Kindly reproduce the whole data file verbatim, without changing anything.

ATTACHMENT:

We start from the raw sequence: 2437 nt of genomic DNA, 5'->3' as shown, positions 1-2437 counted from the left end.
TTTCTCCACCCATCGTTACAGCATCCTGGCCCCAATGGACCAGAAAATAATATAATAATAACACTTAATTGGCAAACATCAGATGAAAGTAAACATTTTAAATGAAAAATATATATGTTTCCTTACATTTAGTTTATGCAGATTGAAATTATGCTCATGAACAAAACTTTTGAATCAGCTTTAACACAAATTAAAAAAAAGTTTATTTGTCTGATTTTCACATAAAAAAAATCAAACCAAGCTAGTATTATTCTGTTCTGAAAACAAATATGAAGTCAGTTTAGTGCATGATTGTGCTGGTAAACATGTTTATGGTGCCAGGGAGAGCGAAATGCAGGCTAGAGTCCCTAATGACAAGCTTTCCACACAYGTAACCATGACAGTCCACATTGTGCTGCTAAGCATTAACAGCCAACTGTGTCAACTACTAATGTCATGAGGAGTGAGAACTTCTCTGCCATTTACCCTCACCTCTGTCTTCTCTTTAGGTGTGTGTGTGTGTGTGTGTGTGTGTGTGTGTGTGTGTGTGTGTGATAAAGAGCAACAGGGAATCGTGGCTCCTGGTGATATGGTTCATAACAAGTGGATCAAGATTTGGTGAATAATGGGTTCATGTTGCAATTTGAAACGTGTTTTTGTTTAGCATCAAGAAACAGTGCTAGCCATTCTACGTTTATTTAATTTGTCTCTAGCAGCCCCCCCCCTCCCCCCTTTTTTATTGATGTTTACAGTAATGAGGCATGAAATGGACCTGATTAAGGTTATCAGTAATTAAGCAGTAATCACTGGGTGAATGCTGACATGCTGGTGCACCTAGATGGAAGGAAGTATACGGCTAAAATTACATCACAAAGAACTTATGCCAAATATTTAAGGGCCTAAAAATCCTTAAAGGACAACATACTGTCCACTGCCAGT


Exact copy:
We start from the raw sequence: 2437 nt of genomic DNA, 5'->3' as shown, positions 1-2437 counted from the left end.
TTTCTCCACCCATCGTTACAGCATCCTGGCCCCAATGGACCAGAAAATAATATAATAATAACACTTAATTGGCAAACATCAGATGAAAGTAAACATTTTAAATGAAAAATATATATGTTTCCTTACATTTAGTTTATGCAGATTGAAATTATGCTCATGAACAAAACTTTTGAATCAGCTTTAACACAAATTAAAAAAAAGTTTATTTGTCTGATTTTCACATAAAAAAAATCAAACCAAGCTAGTATTATTCTGTTCTGAAAACAAATATGAAGTCAGTTTAGTGCATGATTGTGCTGGTAAACATGTTTATGGTGCCAGGGAGAGCGAAATGCAGGCTAGAGTCCCTAATGACAAGCTTTCCACACAYGTAACCATGACAGTCCACATTGTGCTGCTAAGCATTAACAGCCAACTGTGTCAACTACTAATGTCATGAGGAGTGAGAACTTCTCTGCCATTTACCCTCACCTCTGTCTTCTCTTTAGGTGTGTGTGTGTGTGTGTGTGTGTGTGTGTGTGTGTGTGTGTGTGATAAAGAGCAACAGGGAATCGTGGCTCCTGGTGATATGGTTCATAACAAGTGGATCAAGATTTGGTGAATAATGGGTTCATGTTGCAATTTGAAACGTGTTTTTGTTTAGCATCAAGAAACAGTGCTAGCCATTCTACGTTTATTTAATTTGTCTCTAGCAGCCCCCCCCCTCCCCCCTTTTTTATTGATGTTTACAGTAATGAGGCATGAAATGGACCTGATTAAGGTTATCAGTAATTAAGCAGTAATCACTGGGTGAATGCTGACATGCTGGTGCACCTAGATGGAAGGAAGTATACGGCTAAAATTACATCACAAAGAACTTATGCCAAATATTTAAGGGCCTAAAAATCCTTAAAGGACAACATACTGTCCACTGCCAGT